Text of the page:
- The Impact8 International Printmaking Conference is an international forum for print artists and artisans, academics and educators, theorists and critics, curators and collectors, and suppliers of printmaking materials and presses. It will take place in Dundee between August 28 and September 1.
- Now in its 14th year, it is being organised in Dundee by Dr Paul Harrison and Professor Elaine Shemilt from the Duncan of Jordanstone College of Art and Design. The conference is held every two years, with previous editions having taken place in Melbourne, Bristol, Tallinn, Berlin, Poznan, Cape Town, and Helsinki.
- The theme of this years conference is ‘Borders and Crossings: the artist as explorer’ and is intended to celebrate the practice, concept and application of print and printmaking in its widest possible constituency.
- It is a celebration of the cross-disciplinary nature of print and fits well with Abertay’s own interdisciplinary approach: the Hannah Maclure Centre is part of Abertay’s Institute of Arts, Media and Computer Games, and the Division of Environment and Forensic Sciences where Dr Farrugia works is part of the University’s School of Contemporary Sciences.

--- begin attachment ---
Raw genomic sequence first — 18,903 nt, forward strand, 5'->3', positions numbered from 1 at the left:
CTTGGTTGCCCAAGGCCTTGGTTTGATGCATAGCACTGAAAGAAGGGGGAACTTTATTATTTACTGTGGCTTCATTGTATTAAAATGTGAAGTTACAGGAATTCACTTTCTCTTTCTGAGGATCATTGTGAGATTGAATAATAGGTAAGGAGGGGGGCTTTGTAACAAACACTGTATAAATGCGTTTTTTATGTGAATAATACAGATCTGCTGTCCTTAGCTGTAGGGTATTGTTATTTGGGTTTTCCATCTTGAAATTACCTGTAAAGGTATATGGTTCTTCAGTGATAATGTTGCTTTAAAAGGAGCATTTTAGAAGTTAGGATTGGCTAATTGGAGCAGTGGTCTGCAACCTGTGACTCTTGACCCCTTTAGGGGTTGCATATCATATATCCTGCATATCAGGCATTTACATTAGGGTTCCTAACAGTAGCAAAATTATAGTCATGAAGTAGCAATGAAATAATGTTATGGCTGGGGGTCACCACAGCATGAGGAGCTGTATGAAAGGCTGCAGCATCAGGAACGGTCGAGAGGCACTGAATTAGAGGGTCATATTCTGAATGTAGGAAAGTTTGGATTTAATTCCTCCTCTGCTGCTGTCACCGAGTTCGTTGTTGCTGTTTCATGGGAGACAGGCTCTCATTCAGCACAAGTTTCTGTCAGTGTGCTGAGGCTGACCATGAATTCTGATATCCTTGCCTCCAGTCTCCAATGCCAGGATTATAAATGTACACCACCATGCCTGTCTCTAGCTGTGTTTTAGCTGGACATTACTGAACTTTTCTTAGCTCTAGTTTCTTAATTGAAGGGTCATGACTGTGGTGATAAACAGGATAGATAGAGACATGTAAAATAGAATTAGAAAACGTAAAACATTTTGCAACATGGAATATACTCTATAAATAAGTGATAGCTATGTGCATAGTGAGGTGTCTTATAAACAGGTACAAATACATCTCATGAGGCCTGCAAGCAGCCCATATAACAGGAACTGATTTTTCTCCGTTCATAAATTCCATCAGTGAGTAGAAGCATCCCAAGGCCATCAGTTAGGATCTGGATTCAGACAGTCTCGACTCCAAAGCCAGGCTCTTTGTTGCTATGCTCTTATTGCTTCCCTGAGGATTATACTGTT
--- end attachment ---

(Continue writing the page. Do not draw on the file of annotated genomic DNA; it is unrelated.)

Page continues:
- There is a strong printmaking heritage in Dundee: the publishing company DC Thomson has been printing newspapers and magazines in the city for over 100 years – and it is from the printing industry that the techniques print artists use originate.
Over the centuries, as new inventions and developments were made in the printing industry, artists adopted and experimented with these techniques to make works of art.
Screenprinting, for example – made famous by Andy Warhol’s pop art prints – was initially used for on printing cartons and boxes.
Etching – used to decorate guns, armour, cups and plates – was adopted by artists such as Rembrandt, Goya and Castiglione.
Woodblock printing, used by artists such as Edvard Munch, was originally used for printing the letters in books and newspapers.
And lithography, which was used by Toulouse-Lautrec for his iconic posters of Parisian life, was also originally used as a method of commercial printing.Back to News